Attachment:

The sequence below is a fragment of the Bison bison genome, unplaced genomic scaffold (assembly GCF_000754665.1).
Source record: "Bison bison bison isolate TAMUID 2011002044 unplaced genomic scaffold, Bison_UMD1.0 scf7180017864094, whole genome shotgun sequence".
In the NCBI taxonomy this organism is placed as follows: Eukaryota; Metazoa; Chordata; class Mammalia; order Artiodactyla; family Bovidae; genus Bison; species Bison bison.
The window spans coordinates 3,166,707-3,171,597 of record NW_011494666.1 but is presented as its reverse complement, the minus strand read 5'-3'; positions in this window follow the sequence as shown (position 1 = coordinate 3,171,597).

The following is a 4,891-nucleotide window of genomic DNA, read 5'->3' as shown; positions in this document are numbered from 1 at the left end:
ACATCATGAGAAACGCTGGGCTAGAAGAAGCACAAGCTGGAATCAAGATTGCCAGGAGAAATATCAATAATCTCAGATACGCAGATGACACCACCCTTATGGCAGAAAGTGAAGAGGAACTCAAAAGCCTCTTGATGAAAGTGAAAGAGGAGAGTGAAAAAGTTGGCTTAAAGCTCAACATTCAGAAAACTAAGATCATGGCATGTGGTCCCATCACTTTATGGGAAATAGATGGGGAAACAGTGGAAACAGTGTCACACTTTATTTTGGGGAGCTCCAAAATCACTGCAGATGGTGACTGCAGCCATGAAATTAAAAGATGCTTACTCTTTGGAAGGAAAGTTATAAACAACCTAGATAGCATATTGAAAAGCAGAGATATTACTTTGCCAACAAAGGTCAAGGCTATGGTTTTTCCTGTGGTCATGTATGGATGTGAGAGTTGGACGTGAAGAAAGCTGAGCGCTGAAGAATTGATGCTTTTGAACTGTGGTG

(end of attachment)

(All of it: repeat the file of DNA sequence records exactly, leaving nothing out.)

The sequence below is a fragment of the Bison bison genome, unplaced genomic scaffold (assembly GCF_000754665.1).
Source record: "Bison bison bison isolate TAMUID 2011002044 unplaced genomic scaffold, Bison_UMD1.0 scf7180017864094, whole genome shotgun sequence".
In the NCBI taxonomy this organism is placed as follows: Eukaryota; Metazoa; Chordata; class Mammalia; order Artiodactyla; family Bovidae; genus Bison; species Bison bison.
The window spans coordinates 3,166,707-3,171,597 of record NW_011494666.1 but is presented as its reverse complement, the minus strand read 5'-3'; positions in this window follow the sequence as shown (position 1 = coordinate 3,171,597).

The following is a 4,891-nucleotide window of genomic DNA, read 5'->3' as shown; positions in this document are numbered from 1 at the left end:
ACATCATGAGAAACGCTGGGCTAGAAGAAGCACAAGCTGGAATCAAGATTGCCAGGAGAAATATCAATAATCTCAGATACGCAGATGACACCACCCTTATGGCAGAAAGTGAAGAGGAACTCAAAAGCCTCTTGATGAAAGTGAAAGAGGAGAGTGAAAAAGTTGGCTTAAAGCTCAACATTCAGAAAACTAAGATCATGGCATGTGGTCCCATCACTTTATGGGAAATAGATGGGGAAACAGTGGAAACAGTGTCACACTTTATTTTGGGGAGCTCCAAAATCACTGCAGATGGTGACTGCAGCCATGAAATTAAAAGATGCTTACTCTTTGGAAGGAAAGTTATAAACAACCTAGATAGCATATTGAAAAGCAGAGATATTACTTTGCCAACAAAGGTCAAGGCTATGGTTTTTCCTGTGGTCATGTATGGATGTGAGAGTTGGACGTGAAGAAAGCTGAGCGCTGAAGAATTGATGCTTTTGAACTGTGGTG